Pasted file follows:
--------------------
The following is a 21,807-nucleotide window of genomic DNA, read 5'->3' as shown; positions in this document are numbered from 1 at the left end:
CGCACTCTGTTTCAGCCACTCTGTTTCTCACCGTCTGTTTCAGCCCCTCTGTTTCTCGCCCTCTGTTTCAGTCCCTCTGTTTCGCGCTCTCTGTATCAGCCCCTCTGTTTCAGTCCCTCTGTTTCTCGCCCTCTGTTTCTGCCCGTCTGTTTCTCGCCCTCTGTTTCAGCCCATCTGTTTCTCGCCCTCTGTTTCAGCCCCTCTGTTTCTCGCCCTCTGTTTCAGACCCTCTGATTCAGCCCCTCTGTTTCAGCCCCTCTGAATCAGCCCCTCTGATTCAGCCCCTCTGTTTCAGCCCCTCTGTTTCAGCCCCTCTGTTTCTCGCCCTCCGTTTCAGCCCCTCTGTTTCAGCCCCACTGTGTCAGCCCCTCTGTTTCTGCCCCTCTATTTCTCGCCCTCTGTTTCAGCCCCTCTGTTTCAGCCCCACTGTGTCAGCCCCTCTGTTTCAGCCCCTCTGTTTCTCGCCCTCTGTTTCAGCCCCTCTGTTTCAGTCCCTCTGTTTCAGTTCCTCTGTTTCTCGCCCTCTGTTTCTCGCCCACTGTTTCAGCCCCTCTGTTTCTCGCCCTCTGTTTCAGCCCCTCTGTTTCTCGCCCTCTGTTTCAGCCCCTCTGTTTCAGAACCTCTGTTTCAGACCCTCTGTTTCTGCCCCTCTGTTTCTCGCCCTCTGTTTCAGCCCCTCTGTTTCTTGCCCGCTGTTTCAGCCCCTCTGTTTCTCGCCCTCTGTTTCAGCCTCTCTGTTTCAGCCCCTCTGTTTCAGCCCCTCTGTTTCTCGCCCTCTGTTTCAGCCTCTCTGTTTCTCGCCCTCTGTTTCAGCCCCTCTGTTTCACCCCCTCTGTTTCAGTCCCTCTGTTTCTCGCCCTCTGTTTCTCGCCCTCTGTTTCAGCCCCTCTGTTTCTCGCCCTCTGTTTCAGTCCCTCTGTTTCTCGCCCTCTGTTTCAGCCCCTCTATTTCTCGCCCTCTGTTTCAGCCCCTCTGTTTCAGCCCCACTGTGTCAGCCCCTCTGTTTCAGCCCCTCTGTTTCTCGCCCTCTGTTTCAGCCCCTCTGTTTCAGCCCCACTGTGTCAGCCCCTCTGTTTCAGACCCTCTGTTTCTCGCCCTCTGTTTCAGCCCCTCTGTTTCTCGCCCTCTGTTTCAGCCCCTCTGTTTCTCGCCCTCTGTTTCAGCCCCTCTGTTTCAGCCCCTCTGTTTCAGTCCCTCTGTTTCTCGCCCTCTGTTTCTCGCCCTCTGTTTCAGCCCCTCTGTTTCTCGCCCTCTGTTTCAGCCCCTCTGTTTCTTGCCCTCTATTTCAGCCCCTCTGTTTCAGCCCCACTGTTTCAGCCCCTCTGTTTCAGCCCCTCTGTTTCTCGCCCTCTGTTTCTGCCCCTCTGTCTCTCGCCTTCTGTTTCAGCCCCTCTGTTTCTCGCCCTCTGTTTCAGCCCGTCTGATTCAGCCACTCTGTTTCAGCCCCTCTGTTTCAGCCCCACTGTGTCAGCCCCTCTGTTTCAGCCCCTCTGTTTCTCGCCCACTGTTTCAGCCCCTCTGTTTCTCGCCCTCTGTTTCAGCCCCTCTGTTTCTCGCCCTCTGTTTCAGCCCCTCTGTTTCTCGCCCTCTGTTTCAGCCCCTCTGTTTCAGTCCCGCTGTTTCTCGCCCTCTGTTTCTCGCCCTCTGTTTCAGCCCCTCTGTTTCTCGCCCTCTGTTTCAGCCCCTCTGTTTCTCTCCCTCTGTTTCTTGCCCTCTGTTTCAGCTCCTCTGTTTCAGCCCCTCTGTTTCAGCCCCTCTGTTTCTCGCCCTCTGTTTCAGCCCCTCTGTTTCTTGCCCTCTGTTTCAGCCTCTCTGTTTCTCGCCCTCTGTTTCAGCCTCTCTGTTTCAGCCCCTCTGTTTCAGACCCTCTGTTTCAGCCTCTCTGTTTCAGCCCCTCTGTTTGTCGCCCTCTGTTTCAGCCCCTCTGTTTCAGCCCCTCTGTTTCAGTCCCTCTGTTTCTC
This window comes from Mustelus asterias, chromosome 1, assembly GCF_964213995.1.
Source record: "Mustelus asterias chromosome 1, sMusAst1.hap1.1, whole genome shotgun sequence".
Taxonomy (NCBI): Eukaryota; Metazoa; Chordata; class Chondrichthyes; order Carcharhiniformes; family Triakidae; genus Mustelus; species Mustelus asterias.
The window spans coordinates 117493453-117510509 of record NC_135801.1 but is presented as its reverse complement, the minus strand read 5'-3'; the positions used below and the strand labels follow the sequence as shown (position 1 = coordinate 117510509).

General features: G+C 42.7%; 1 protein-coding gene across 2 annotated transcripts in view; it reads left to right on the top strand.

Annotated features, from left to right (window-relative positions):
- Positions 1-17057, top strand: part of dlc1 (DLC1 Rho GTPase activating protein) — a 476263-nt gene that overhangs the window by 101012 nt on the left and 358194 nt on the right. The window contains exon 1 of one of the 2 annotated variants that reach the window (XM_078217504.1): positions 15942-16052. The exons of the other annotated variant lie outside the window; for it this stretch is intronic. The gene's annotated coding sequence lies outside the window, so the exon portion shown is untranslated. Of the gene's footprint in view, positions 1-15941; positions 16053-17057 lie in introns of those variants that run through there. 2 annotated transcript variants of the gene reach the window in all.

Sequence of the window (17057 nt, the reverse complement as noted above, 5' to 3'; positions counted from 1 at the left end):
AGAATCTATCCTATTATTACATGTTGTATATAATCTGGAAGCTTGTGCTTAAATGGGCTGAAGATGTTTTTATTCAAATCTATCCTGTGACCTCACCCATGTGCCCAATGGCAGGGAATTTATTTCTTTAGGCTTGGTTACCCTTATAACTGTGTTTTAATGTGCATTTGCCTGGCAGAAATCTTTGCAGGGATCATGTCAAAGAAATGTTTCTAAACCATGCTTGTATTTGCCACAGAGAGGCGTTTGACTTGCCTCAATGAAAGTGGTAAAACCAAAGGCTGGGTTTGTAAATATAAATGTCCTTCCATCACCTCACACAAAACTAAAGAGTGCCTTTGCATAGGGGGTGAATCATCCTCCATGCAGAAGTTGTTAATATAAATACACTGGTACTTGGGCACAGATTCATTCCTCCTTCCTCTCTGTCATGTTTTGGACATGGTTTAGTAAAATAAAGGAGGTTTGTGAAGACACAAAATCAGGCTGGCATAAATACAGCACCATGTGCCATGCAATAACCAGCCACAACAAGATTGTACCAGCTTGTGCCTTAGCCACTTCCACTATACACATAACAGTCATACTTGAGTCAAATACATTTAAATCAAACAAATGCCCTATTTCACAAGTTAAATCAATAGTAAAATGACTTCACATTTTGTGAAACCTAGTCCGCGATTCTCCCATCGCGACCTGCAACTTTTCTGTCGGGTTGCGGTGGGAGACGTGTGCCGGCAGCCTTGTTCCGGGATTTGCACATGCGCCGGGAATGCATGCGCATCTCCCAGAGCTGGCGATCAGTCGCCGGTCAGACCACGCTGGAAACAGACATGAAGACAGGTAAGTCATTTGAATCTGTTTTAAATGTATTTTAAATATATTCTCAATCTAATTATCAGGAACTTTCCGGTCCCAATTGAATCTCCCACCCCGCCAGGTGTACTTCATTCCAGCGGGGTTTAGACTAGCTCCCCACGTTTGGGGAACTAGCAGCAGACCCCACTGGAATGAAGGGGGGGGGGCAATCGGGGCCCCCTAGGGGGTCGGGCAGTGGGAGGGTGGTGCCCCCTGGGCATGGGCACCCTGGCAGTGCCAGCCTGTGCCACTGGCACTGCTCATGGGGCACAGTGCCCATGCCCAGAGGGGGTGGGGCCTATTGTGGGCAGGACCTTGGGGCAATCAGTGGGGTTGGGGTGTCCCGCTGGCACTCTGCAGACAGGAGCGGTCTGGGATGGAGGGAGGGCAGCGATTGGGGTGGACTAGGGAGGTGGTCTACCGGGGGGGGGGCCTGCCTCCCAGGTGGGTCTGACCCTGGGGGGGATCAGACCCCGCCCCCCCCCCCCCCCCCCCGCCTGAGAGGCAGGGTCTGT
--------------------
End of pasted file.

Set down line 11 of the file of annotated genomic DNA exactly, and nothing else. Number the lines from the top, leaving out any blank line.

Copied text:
AGAATCTATCCTATTATTACATGTTGTATATAATCTGGAAGCTTGTGCTTAAATGGGCTGAAGATGTTTTTATTCAAATCTATCCTGTGACCTCACCCATGTGCCCAATGGCAGGGAATTTATTTCTTTAGGCTTGGTTACCCTTATAACTGTGTTTTAATGTGCATTTGCCTGGCAGAAATCTTTGCAGGGATCATGTCAAAGAAATGTTTCTAAACCATGCTTGTATTTGCCACAGAGAGGCGTTTGACTTGCCTCAATGAAAGTGGTAAAACCAAAGGCTGGGTTTGTAAATATAAATGTCCTTCCATCACCTCACACAAAACTAAAGAGTGCCTTTGCATAGGGGGTGAATCATCCTCCATGCAGAAGTTGTTAATATAAATACACTGGTACTTGGGCACAGATTCATTCCTCCTTCCTCTCTGTCATGTTTTGGACATGGTTTAGTAAAATAAAGGAGGTTTGTGAAGACACAAAATCAGGCTGGCATAAATACAGCACCATGTGCCATGCAATAACCAGCCACAACAAGATTGTACCAGCTTGTGCCTTAGCCACTTCCACTATACACATAACAGTCATACTTGAGTCAAATACATTTAAATCAAACAAATGCCCTATTTCACAAGTTAAATCAATAGTAAAATGACTTCACATTTTGTGAAACCTAGTCCGCGATTCTCCCATCGCGACCTGCAACTTTTCTGTCGGGTTGCGGTGGGAGACGTGTGCCGGCAGCCTTGTTCCGGGATTTGCACATGCGCCGGGAATGCATGCGCATCTCCCAGAGCTGGCGATCAGTCGCCGGTCAGACCACGCTGGAAACAGACATGAAGACAGGTAAGTCATTTGAATCTGTTTTAAATGTATTTTAAATATATTCTCAATCTAATTATCAGGAACTTTCCGGTCCCAATTGAATCTCCCACCCCGCCAGGTGTACTTCATTCCAGCGGGGTTTAGACTAGCTCCCCACGTTTGGGGAACTAGCAGCAGACCCCACTGGAATGAAGGGGGGGGGGCAATCGGGGCCCCCTAGGGGGTCGGGCAGTGGGAGGGTGGTGCCCCCTGGGCATGGGCACCCTGGCAGTGCCAGCCTGTGCCACTGGCACTGCTCATGGGGCACAGTGCCCATGCCCAGAGGGGGTGGGGCCTATTGTGGGCAGGACCTTGGGGCAATCAGTGGGGTTGGGGTGTCCCGCTGGCACTCTGCAGACAGGAGCGGTCTGGGATGGAGGGAGGGCAGCGATTGGGGTGGACTAGGGAGGTGGTCTACCGGGGGGGGGGCCTGCCTCCCAGGTGGGTCTGACCCTGGGGGGGATCAGACCCCGCCCCCCCCCCCCCCCCCCCGCCTGAGAGGCAGGGTCTGT